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Fertility clock – not just for females

Research 14 Oct 2019
Dad sleeping on pram web

Research finds the older the father, the higher the risk of poor health for the mother and baby at birth.

The effects of a mother's older age on a newborn baby's health outcomes have been well studied. However, research from the United States has also confirmed a link between older fathers and negative effects on both a mother and baby's health.

Researchers from Stanford University's School of Medicine in California analysed data from more than 40.5 million live births between 2007 and 2016, to determine the effect of a father's age on the health of the baby and mother.

The results, which were published in The British Medical Journal, show that 13% of premature births, 15% of low birth weight infants, and 15% of admissions to a neonatal intensive care unit were due to the increase in number of fathers older than 45 years. In relation to the mothers, it was found that 18% of gestational diabetes diagnoses were also attributable to these older fathers.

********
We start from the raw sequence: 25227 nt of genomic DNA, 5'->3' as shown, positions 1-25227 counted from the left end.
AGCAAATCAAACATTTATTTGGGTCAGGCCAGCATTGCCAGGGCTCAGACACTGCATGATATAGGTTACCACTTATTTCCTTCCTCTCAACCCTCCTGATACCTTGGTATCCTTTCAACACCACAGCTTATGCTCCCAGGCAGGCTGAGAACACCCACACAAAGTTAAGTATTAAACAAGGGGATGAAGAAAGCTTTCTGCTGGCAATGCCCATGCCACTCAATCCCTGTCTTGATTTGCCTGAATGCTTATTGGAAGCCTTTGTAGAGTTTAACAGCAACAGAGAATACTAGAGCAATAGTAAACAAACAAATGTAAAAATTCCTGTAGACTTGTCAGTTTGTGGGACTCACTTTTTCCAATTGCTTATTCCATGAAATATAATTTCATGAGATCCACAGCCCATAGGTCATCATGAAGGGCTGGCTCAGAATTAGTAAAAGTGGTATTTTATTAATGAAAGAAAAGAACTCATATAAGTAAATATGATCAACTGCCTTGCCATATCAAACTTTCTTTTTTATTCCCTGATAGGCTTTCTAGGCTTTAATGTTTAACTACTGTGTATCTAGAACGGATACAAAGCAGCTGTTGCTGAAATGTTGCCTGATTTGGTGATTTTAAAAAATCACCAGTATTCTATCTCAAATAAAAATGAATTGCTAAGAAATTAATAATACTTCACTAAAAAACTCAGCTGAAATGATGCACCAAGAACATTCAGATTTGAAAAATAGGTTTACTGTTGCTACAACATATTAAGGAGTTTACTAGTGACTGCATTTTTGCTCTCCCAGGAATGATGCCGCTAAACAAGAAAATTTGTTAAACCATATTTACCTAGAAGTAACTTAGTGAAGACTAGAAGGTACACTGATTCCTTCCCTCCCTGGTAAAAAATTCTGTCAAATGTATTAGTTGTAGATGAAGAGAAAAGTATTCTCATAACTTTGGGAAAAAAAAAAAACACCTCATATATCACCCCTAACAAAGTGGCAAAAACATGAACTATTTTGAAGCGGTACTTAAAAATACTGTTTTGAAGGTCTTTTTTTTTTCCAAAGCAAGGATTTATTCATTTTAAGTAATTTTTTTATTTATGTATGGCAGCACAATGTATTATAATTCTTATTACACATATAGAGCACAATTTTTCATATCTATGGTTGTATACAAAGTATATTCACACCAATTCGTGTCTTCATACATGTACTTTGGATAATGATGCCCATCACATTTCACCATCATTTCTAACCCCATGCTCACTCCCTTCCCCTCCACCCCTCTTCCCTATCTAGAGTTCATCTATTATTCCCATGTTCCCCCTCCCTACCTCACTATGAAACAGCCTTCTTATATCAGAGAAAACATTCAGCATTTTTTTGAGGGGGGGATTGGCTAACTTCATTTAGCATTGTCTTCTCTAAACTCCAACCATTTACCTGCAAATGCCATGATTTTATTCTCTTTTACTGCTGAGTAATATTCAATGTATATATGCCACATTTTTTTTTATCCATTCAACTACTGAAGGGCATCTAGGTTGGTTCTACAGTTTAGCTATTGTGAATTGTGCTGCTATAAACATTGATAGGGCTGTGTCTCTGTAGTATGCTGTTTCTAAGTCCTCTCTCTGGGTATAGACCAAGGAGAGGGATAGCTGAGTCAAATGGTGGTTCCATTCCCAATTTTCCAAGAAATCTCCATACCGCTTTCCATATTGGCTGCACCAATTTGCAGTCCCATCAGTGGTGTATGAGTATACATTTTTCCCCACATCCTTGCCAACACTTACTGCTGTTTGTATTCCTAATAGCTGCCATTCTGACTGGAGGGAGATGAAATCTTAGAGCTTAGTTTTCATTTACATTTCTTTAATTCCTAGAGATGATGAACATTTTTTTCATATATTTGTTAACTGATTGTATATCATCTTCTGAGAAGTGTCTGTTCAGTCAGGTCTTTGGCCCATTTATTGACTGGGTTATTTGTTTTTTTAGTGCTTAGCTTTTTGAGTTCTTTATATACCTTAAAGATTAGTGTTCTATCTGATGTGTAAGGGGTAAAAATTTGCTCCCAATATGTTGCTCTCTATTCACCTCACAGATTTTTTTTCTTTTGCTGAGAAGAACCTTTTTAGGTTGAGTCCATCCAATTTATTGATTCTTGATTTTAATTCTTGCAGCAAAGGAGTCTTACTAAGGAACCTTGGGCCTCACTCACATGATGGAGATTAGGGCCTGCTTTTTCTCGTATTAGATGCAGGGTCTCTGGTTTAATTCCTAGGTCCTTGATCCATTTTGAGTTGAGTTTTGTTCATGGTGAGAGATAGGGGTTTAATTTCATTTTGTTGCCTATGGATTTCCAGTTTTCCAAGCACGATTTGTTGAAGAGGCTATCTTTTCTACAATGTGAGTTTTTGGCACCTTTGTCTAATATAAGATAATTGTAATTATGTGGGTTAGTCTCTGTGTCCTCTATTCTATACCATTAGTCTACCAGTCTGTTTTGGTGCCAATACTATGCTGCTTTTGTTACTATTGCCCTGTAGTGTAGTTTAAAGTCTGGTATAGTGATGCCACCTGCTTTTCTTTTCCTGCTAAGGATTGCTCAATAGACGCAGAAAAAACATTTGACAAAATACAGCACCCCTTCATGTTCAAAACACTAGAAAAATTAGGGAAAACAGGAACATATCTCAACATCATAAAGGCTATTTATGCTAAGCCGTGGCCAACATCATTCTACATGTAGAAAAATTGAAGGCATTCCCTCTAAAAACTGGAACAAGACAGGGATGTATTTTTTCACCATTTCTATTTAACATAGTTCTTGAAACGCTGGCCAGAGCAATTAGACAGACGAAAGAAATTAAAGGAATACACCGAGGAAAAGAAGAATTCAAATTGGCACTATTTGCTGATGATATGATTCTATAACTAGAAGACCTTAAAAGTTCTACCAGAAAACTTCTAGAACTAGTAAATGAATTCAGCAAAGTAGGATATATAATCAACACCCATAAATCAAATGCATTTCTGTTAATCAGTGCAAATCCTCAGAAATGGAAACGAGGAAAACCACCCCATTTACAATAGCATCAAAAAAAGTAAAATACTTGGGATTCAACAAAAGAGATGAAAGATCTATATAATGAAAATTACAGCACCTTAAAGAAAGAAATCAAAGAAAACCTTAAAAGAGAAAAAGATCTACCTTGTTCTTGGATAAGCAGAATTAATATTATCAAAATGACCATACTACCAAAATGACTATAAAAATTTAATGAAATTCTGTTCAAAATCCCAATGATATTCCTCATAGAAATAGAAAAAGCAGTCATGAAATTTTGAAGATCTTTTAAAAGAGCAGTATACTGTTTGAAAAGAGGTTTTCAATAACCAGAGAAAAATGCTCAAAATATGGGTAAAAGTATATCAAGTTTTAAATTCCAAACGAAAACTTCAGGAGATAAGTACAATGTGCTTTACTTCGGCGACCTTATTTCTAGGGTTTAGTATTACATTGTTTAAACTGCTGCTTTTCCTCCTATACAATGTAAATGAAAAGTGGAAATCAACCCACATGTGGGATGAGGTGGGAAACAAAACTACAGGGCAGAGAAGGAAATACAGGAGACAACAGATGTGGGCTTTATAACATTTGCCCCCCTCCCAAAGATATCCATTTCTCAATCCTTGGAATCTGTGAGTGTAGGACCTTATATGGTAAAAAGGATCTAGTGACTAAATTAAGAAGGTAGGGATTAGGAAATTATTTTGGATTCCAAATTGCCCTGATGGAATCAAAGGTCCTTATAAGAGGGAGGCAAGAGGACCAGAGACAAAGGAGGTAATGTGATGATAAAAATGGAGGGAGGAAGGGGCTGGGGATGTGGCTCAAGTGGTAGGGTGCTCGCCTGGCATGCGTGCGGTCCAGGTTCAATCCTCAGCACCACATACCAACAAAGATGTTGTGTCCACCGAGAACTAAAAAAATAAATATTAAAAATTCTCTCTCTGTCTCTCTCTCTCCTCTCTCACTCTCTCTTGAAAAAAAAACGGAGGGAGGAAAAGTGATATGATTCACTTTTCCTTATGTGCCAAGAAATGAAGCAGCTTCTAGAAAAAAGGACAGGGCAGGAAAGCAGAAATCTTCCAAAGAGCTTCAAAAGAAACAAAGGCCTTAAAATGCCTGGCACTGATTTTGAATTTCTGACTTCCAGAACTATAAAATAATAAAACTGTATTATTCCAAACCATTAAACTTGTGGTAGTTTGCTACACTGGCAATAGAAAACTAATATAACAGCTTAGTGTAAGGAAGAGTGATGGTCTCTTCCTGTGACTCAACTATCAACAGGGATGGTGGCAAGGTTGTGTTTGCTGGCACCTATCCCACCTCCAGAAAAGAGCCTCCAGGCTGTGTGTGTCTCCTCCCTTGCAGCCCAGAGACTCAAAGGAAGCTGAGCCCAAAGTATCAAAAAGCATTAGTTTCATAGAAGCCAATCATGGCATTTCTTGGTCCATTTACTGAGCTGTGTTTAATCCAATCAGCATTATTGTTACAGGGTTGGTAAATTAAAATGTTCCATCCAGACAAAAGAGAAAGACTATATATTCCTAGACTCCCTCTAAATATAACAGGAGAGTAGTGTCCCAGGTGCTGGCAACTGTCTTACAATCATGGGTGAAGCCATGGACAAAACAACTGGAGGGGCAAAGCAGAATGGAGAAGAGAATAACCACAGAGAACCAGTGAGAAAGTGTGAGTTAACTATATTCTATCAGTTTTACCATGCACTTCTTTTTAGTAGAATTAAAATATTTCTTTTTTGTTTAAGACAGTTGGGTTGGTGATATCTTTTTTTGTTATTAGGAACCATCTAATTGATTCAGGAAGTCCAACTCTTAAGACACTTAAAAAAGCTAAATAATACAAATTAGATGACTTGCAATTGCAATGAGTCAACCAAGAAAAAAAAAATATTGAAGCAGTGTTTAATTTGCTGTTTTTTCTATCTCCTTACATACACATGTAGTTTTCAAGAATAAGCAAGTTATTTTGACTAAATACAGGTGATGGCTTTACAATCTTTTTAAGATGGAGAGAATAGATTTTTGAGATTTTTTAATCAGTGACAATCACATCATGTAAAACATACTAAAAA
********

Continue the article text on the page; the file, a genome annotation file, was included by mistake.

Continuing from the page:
Although this study took place in the US, where the average age of parents has been increasing for the past 40 years, these patterns are mirrored in Australia.

Australian Bureau of Statistics data shows there has been an upward trend since the 1970s in the age of first-time parents. The current median age of first-time mothers and fathers is now 31 and 33 years respectively.

Senior Research Fellow in the School of Public Health and Preventive Medicine at Monash University, Dr Karin Hammarberg, says there is now a significant body of research around the negative effects of increasing parental age, particularly regarding the risks of infertility, gestational diabetes, pre-eclampsia, and caesarean delivery.

"This study is important because it shifts the lens from maternal to paternal age and confirms that there is a relationship between the age of the father and resulting poorer health for the baby and mother," she says.

Find more information on fertility and ageing.